• Sound: some jingle, non-diegetic music continues and a loud sound created by percussion instruments
  • Mise-en-scene: stairs

At the first glance, this shot is just a boy rolling down the stairs. However, here, it represents the end of Mr. Kane’s life. It is not end up with the vast estate falling to piece but the crystal get broken. I feel that Mr. Kane doesn’t want his giant house when he is dying. He wants to come back to his own house.

STRAIGHT CUT

Shot #6 (00:31~00:38)

  • Cinematography: Goes from MS of the nurse opening the door to LS of the nurse coming inside, long take
  • Sound: non-diegetic music continues

In shot#6, these images are the reflection on the any part of the broken crystal ball.

STRAIGHT CUT

Shot #7 (00:39~00:52)

  • Cinematography: long take, MS,
  • Sound: non-diegetic music continues but with some sound played by trombones
  • Mise-en-scene: One part of Kane who lies on the bed

The shot is the nurse use a white cloth to cover Kane’s body. The music is a little bit sad played by trombones, which shows shock that Mr. Kane passed away.

FADE OUT

Shot #8 (00:53~01:02)

  • Cinematography: MLS, normal height, straight on
  • Sound: non-diegetic gradually
  • Mise-en-scene: Same as shot #2

This one is the same as shot #2. The non-diegetic music gradually stopped, which also shows that he is gone.

FADE OUT

—————————————————————————–

The scene use a connecting link between what comes before and what goes after. Imagines link up together by portraying the image of the connecting link. Here, the link is the window. Before the light off and the music interrupted, it is a course for viewers to feel the atmosphere of the film life which those outsiders, who want to find who Rosebud is, live in. There is nothing related to Mr. Kane. After the light on and the music plays again, the movie brings us to Mr. Kane’s life, a different story.

The pattern is not obvious but it is definitely repeated in this movie. These links which the filmmakers chose play important roles in characters’ whole lives. They use things to show the change of characters. Filmmakers want us to know that those links are not humble props. They can be given special meanings. It is incredibly unbelievable for a movie to use a way in a piece of writing to show the image. That makes Citizen Kane very unique. We can put hints or hooks in anything in the movie not just show the characters, plots and conflicts.

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1st official post – About Mr. K [Blog Challenge#1]

September 22nd, 2011 · FOR MEDST 144

“Citizen Kane” can be named as a pioneer in that period. It created a new usage of the light/shadow, the low-angle shooting…..There are a lot of scenes worth discussing in ” Citizen Kane” .

 

 

First of all, the beginning of the film really impressed me a lot. The appearance of the close-up shot , which is a way the director used to start new scenes in this movie. Then, editors used cutting techniques to zoom in scenes, from the fence, then the gate, the house, finally to the window (below). In this process, the movie creators used hazy and soft scenes to show the abandoned garden, which, in a sense, tell the viewers the result of the movie. The chilling background music also supports to convey this attitude. As the first time viewer, the beginning really makes me chilled.

 

 

Secondly, as you can see the photo, the finally focus on the first window. The reason why I don’t put the first window picture  in the former row is that I think the director uses the window to continue the next . Before the window appears, we viewers were guided to walk around the Kane’s cold house. The directors let us understand the general background of the plot. Then, suddenly, the music is interrupted and the light is off, which I think that there will be something new appears. I’m right, the light and the music on again. However, the shot is from inside and the music becomes a little sad. But you can see the window is still the former one. From my point of view, the on and off the light also can mean that the time goes by. In the first time, I don’t know why snow and a ball come out. Later, I realize that these are Kane’s memory of childhood. The ball seems like a hook, to attract the viewers to continue enjoying.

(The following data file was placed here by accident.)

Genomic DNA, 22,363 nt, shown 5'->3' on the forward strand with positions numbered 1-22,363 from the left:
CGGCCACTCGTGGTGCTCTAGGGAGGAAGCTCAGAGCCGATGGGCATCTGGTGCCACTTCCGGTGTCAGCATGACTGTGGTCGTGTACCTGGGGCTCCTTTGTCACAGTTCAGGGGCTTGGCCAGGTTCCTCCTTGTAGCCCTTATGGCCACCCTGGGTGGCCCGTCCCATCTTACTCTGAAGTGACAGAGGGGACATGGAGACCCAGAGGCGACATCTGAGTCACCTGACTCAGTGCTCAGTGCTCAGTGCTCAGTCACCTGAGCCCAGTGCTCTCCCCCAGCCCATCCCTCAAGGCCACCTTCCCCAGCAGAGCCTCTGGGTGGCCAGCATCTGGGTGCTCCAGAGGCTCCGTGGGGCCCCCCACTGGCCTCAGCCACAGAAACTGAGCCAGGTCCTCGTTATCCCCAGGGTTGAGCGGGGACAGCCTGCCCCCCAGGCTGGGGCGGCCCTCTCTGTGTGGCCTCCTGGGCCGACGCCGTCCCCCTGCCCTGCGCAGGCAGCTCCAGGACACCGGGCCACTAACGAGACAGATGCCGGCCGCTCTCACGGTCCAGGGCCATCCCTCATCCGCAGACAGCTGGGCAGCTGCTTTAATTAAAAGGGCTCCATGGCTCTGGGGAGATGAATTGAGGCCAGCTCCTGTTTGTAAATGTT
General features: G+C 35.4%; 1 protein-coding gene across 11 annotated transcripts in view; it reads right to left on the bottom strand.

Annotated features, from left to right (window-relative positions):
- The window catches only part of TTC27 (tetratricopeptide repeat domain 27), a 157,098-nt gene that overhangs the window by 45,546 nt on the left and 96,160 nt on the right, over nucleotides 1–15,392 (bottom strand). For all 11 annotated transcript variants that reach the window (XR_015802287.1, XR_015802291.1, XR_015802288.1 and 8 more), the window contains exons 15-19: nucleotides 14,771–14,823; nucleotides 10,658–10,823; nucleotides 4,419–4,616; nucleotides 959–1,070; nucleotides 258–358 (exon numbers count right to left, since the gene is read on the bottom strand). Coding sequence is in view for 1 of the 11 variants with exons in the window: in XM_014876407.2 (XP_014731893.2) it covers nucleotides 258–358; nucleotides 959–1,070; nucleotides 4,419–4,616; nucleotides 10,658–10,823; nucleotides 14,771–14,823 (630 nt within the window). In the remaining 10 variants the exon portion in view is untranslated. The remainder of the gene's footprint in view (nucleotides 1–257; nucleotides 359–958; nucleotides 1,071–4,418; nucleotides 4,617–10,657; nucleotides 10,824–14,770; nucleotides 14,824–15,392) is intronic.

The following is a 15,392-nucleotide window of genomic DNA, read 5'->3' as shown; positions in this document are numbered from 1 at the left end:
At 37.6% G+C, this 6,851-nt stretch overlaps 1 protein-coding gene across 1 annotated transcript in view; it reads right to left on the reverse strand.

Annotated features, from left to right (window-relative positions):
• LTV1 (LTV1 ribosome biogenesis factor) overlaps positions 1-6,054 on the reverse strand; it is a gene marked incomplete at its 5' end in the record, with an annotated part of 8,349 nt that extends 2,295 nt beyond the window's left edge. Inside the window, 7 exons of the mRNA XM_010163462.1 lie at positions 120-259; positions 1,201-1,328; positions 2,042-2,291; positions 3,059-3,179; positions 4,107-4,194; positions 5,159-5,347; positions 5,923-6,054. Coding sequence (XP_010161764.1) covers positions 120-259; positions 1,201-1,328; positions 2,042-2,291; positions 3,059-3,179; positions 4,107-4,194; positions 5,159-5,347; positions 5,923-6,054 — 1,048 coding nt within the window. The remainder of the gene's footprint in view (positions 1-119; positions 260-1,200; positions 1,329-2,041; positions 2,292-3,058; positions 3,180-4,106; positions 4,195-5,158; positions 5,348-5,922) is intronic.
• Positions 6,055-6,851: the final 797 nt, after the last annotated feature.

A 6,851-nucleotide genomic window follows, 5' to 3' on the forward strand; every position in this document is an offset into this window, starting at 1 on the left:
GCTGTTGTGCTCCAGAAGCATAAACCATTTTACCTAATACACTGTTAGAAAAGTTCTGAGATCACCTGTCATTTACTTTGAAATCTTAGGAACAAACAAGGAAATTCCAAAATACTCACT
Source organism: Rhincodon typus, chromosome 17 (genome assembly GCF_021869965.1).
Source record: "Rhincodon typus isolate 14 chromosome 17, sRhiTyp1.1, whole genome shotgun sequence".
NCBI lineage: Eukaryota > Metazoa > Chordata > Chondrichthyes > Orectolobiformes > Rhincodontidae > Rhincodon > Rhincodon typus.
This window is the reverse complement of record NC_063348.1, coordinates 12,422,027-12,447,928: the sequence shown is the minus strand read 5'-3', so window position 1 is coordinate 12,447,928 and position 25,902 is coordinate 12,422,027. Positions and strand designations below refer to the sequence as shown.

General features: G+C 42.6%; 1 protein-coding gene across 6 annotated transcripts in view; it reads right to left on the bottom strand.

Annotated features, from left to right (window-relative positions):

Here, we know the nurse coming inside from the reflection on the crystal ball. I wonder why didn’t they just show the nurse come inside directly. Maybe they wanted to point out that the ball plays an important roll in the movie. I think that the small crystal ball is the little reflection about Mr.Kane’s childhood in the bottom of his heart. As you can see, the topic inside the ball is a small house in a snowy day,  the same scene as  he left his parents when he was so little. What’s more, the giant house which Mr.Kane lives is also a reflection that no matter how rich he is, he just feel lonely. He was not as happy as during the time in his own family. After Susan Alexander left him, he walked between 2 mirrors. It is known to all that 2 mirrors can reflect limitless substances. I think the mirrors here is a way that Mr. Kane come to scan himself. What’s the difference between the boy who played in the snowfield and the rich man who almost got everything he needs? I think that’s also the reason why he just said “rosebud” in the last minute. He misses everything and wants to come back and wants to be a naive boy.

Moreover, the usage of light and angel is very unique. All the irrelevant people are dark or not face to the camera. Meanwhile, some scenes choose close-up or just focus on some points,which is often used here.

While, in some part such as low angle, I feel a little confused. I don’t understand that why they want to use these special angle to shot a movie. what’s the main point?  Although, some angles between Kane and Susan is because that Kane has more rights than Susan. However, What’s the others?

I have a feeling that this movie should have been shot recently because there are so many techniques which our directors are using now.